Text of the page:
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Behavioural brain research

Cannabinoids negatively modulate striatal glutamate and dopamine release and behavioural output of acute D-amphetamine.


PMID 24867330

Abstract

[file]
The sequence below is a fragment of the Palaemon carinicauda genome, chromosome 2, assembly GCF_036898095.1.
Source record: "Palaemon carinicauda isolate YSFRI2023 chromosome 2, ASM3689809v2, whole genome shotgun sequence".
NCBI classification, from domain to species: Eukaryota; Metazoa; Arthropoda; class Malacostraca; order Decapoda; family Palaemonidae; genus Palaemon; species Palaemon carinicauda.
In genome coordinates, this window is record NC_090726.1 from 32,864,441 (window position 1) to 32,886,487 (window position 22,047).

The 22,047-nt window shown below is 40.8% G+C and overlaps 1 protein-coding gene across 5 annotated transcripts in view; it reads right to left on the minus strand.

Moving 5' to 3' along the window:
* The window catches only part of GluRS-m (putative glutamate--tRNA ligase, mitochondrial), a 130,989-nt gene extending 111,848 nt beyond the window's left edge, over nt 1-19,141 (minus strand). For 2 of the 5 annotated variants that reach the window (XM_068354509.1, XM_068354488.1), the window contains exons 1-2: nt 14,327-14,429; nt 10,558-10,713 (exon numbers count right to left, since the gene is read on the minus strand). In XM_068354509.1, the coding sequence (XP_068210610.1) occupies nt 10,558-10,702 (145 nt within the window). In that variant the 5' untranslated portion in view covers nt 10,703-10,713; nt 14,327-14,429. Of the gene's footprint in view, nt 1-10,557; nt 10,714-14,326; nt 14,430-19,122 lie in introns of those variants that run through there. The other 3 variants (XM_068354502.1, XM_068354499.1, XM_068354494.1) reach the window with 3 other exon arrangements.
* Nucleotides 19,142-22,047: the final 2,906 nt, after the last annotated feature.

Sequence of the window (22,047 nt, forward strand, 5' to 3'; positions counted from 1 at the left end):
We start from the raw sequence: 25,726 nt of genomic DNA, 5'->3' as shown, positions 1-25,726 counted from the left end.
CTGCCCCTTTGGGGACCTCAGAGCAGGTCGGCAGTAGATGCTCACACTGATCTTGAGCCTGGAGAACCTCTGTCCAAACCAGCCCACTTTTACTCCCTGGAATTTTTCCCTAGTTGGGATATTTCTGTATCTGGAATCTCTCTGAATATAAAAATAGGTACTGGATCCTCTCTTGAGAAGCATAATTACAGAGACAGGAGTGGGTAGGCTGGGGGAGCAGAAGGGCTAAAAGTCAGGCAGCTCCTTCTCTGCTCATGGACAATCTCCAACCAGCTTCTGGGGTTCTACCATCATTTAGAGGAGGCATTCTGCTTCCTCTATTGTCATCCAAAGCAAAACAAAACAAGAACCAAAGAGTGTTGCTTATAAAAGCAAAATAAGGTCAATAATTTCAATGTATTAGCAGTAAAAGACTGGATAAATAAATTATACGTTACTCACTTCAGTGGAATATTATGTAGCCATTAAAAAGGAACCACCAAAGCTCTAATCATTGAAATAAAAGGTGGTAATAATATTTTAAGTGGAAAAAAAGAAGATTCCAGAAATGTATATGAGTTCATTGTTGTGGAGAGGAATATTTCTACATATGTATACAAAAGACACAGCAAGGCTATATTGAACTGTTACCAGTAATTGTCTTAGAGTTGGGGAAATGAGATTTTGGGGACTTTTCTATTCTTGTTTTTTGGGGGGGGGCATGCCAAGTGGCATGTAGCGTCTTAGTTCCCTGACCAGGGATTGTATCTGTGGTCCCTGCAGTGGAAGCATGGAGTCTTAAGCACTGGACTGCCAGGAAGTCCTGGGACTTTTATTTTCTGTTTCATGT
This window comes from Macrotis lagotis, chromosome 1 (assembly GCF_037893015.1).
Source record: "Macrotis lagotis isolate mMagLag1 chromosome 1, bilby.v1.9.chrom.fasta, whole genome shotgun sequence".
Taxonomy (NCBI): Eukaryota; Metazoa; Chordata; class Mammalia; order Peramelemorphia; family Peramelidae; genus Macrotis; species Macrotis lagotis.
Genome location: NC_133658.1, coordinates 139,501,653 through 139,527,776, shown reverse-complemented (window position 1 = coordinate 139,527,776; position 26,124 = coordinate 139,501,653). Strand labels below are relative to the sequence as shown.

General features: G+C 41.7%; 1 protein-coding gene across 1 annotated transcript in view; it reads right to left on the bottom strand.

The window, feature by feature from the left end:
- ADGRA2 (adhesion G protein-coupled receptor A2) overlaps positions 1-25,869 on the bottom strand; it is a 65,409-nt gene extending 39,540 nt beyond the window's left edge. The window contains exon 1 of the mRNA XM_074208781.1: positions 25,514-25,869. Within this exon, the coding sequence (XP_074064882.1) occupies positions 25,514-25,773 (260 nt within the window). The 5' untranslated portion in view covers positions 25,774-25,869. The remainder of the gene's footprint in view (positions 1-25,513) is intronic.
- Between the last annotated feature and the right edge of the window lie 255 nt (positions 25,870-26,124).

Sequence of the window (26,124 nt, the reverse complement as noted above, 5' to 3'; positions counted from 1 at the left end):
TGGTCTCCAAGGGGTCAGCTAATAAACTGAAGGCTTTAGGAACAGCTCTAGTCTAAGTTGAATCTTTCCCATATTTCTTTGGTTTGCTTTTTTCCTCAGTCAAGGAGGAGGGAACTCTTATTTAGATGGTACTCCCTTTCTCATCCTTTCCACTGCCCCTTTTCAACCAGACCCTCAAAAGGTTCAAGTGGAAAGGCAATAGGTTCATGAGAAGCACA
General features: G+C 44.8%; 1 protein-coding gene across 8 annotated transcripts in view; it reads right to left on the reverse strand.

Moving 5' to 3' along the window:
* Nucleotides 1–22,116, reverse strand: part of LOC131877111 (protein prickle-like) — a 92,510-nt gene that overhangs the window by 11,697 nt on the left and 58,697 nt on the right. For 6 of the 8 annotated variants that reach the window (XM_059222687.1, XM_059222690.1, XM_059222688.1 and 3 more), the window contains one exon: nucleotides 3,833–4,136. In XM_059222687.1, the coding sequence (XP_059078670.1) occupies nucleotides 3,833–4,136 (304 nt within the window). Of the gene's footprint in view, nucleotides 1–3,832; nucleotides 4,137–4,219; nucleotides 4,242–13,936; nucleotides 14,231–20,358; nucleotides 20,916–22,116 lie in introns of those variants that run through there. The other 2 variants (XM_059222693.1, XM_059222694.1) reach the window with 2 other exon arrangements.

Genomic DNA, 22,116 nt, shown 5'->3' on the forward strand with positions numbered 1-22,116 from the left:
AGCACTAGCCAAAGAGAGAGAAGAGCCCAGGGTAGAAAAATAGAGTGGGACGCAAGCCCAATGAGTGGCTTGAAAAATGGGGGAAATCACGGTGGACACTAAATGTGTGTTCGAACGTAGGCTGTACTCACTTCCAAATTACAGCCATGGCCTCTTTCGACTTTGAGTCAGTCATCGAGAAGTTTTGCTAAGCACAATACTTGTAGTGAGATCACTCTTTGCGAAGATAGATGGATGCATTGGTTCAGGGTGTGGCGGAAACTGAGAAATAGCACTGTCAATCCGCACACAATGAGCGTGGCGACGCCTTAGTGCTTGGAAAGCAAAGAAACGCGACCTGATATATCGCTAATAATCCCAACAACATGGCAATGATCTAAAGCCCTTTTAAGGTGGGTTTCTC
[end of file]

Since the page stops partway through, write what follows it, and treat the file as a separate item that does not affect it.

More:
The cannabinoid system plays a regulatory role in neurotransmission and is involved in the central actions of psychostimulants. This complex interaction between the cannabinoid system and psychostimulants represents a potential pharmacological target for psychosis and addiction. However, most studies have focused on cocaine, therefore, it is unclear whether these findings can be extended to other psychostimulants such as the amphetamines. The present study investigated the effects of WIN55,212-2, a synthetic cannabinoid and SR141716A, a CB1 receptor antagonist, on D-amphetamine-induced locomotor activity and extracellular dopamine and glutamate release in the striatum. Rats were either observed for locomotor activity or glutamate and dopamine neurotransmitter release in the striatum using in vivo microdialysis following intraperitoneal co-administration of D-amphetamine with WIN55,212-2 or SR141716A. Our results demonstrated that d-amphetamine per se induced hyperlocomotion and enhanced dopamine and glutamate release, as expected. WIN55,212-2 dampened these effects when co-administered with d-amphetamine, while alone it displayed its characteristic biphasic motor profile coupled with increases in dopamine and decreases in glutamate release. SR141716A at high doses reduced D-amphetamine-induced hyperlocomotion and completely reversed enhanced dopamine and glutamate release but alone had no effect. These findings validate the capacity of the cannabinoid system to modulate amphetamine-induced behaviour and its neurochemical output, in a state-dependent manner, providing insight into aspects of the neurobiological substrate that underlies amphetamines' psychotogenic and addictive properties.